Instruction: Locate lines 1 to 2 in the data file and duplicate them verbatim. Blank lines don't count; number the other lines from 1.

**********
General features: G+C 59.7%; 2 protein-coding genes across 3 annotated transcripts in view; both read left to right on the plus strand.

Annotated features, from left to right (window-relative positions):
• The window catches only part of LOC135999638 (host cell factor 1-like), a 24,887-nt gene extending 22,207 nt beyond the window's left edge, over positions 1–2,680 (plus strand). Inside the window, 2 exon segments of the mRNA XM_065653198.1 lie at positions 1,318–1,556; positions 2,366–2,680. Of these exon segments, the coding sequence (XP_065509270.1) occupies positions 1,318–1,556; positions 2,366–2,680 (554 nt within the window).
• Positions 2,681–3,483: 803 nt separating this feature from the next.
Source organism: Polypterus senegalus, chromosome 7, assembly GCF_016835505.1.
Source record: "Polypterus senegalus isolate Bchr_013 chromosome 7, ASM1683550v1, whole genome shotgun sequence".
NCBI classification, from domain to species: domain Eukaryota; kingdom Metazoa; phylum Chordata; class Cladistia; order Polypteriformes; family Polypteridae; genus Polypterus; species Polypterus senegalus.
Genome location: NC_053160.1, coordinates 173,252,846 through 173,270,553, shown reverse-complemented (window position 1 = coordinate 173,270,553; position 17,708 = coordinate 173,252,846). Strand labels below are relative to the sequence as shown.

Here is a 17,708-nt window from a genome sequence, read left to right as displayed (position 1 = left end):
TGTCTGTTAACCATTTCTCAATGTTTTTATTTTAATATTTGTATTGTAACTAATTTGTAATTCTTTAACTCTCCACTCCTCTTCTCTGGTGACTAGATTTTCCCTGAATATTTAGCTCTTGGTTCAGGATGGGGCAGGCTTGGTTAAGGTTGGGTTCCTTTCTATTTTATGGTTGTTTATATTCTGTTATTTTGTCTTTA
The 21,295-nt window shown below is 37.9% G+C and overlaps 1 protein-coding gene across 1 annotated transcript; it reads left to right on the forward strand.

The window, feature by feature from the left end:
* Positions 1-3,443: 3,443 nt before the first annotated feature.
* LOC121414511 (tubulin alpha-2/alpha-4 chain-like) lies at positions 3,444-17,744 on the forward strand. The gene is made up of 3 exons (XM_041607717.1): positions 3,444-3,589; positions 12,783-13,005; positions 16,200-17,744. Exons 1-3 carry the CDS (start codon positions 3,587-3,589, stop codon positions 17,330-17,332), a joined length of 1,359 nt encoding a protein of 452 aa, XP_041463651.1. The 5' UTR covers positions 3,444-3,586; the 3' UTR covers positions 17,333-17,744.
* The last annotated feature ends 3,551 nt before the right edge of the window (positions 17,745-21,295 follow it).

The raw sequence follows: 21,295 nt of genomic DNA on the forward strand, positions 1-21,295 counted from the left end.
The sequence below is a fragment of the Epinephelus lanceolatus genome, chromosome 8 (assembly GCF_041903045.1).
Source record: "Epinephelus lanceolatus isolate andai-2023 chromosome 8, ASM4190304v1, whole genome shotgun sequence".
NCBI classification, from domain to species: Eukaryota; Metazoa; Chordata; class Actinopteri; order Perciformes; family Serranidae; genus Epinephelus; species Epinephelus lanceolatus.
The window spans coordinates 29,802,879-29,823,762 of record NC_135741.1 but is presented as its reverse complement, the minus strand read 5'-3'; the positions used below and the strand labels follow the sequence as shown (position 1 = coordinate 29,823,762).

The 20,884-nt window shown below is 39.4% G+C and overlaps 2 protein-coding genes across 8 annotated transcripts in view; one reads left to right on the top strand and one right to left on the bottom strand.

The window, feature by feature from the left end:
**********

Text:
General features: G+C 59.7%; 2 protein-coding genes across 3 annotated transcripts in view; both read left to right on the plus strand.

Annotated features, from left to right (window-relative positions):